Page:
Famed French philosopher Albert Camus once said, “Autumn is a second spring, when every leaf is a flower.”
So, as you walk around your neighborhood, look for the following plants, think about Albert Camus and embrace all the “fall flowers” that surround you!
Azalea – While known for its spring flowers, the myriad of fall colors will stop you in your tracks. Low growing shrub that sports yellows, purples, reds and oranges as autumn falls upon us
Blueberry – Obviously grown for its fruit, but its fall foliage display is surprisingly remarkable. Don’t overlook the blueberry stem structure as many varieties have twigs that turn a brilliant red during the fall
Chokeberry – Providing four seasons of interest, Black or Red Chokeberry offers a white flower in the spring, glossy foliage throughout the summer, stunning orange and red leaves during the fall and nourishing small red or black berries during the winter season.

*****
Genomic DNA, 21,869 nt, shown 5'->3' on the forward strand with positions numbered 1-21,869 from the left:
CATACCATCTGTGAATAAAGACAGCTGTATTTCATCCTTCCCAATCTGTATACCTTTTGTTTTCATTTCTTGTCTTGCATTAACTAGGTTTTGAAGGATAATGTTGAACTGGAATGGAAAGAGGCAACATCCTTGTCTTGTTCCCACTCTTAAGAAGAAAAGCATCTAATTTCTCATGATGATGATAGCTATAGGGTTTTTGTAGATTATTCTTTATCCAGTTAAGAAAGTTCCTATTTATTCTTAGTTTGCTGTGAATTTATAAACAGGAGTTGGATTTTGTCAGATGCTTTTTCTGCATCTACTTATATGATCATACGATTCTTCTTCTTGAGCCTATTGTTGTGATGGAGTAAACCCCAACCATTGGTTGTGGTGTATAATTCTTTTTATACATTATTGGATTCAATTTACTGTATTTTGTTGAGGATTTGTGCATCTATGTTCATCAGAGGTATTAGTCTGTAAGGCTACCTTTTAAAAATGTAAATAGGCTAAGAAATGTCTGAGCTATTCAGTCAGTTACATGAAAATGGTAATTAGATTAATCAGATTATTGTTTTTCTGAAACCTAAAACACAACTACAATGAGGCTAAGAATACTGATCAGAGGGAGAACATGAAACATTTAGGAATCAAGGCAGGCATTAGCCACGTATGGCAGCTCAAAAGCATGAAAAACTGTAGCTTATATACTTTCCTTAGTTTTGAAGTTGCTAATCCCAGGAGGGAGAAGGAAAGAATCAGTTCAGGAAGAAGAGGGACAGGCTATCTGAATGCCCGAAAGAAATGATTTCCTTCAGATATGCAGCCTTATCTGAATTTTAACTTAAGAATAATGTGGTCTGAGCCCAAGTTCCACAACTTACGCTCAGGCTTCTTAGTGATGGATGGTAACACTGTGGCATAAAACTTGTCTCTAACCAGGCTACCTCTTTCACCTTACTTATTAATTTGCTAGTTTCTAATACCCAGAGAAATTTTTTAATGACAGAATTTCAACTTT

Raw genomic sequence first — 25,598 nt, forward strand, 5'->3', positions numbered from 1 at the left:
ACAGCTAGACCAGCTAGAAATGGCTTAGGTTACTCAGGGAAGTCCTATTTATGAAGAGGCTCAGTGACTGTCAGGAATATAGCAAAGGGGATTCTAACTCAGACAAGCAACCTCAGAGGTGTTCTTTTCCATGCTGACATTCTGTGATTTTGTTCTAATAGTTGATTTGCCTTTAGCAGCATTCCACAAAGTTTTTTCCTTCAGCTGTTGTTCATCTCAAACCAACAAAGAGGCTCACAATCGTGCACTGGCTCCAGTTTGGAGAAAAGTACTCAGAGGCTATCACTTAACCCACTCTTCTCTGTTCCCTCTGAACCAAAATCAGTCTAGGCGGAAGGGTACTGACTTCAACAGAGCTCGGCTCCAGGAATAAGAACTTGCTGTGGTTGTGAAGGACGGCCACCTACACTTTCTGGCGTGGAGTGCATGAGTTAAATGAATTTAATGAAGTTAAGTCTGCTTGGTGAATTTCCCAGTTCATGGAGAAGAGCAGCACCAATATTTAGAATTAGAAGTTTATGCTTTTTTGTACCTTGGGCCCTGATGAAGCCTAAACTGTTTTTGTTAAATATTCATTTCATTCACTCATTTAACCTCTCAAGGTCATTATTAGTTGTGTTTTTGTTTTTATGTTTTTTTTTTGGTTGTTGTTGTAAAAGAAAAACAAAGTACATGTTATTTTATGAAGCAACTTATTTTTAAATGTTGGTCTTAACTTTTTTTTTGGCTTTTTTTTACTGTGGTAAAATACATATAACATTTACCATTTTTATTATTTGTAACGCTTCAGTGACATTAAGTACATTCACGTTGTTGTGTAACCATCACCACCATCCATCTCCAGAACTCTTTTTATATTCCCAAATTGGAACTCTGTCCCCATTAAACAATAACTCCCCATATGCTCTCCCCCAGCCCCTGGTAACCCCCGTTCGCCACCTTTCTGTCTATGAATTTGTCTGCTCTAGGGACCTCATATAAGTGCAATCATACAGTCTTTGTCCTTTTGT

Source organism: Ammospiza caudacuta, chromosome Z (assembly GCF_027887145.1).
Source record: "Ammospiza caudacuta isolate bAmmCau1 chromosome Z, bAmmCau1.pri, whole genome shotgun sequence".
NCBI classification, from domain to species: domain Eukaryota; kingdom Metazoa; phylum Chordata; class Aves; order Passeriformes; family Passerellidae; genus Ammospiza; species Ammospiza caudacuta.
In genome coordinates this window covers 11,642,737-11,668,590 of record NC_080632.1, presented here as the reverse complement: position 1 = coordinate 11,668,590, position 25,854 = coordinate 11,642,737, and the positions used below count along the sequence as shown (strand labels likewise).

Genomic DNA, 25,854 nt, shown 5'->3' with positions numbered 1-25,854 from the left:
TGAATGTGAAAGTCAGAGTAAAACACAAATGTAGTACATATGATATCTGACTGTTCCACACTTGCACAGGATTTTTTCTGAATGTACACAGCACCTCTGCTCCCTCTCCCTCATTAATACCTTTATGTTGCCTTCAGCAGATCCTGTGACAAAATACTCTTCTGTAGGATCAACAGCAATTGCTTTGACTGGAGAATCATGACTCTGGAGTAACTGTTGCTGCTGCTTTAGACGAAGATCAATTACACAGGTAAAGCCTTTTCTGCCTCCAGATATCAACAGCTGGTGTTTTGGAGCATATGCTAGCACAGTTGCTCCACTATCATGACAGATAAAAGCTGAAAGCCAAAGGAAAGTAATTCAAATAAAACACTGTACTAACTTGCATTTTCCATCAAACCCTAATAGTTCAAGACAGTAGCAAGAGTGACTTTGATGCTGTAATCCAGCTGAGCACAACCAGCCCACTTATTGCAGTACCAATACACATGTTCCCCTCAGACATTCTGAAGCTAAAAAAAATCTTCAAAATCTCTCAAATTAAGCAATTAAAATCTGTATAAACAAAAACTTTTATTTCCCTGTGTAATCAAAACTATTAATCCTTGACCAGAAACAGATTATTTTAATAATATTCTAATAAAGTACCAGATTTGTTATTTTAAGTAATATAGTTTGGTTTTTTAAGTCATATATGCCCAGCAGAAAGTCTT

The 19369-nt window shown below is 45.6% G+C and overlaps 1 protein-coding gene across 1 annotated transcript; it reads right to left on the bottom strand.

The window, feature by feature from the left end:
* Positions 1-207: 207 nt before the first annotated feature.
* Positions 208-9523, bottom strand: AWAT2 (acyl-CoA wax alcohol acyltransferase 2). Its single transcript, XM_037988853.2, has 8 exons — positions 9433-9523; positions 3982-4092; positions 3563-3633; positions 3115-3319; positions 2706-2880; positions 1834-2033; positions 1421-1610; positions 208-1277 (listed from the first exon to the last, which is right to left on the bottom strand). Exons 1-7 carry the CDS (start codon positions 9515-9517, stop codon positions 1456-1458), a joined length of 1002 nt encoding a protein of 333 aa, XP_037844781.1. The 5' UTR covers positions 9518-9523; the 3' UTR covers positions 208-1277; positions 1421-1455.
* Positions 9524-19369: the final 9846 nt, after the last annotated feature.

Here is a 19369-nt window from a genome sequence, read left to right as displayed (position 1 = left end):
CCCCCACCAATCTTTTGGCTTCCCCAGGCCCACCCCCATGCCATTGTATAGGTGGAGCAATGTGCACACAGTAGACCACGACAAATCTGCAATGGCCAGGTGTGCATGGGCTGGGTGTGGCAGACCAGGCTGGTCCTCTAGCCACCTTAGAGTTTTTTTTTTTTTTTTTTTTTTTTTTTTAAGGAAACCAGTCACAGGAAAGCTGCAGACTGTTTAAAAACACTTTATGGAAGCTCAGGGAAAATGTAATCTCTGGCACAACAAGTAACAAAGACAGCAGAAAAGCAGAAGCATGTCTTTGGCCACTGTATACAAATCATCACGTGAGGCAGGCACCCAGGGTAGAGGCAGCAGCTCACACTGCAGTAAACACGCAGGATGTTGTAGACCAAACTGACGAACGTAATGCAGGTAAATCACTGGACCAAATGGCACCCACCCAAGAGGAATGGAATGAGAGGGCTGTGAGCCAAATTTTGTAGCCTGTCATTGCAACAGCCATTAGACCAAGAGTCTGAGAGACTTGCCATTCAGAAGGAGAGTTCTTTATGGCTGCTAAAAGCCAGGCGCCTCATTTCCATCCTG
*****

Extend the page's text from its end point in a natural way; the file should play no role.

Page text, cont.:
Fothergilla – Great for shaded areas, the bottlebrush-like flowers in the spring are a highly sought pollen pitstop for bees. The real show starts in the fall, when the reds and oranges carpet this plant making it stand out in any landscape
Itea – This charmingly versatile plant; a low lying shrub that offers cascading white blossoms in the summer and long lasting brilliant red color in the fall. It thrives in shade, sun, wet and dry soil, this hardy plant does it all!
OakLeaf Hydrangea – when most people think of hydrangeas, massive white summer blossoms come to mind. The oakleaf hydrangea is even more stunning in the fall with deep red, merlot colored oak leaf shaped leaves. Keep an eye on this plant as the leaves fall to the ground when the exfoliating bark provides unique winter interest
Sumac – Often seen growing naturally along the roadside, Sumac really become noticeable in the fall as this leggy plant throws a stunning red autumn color. A few dwarf varieties like Tiger Eyes and Prairie Flame have begun to gain traction in local communities as smaller, non-suckering varieties are spurring renewed interest.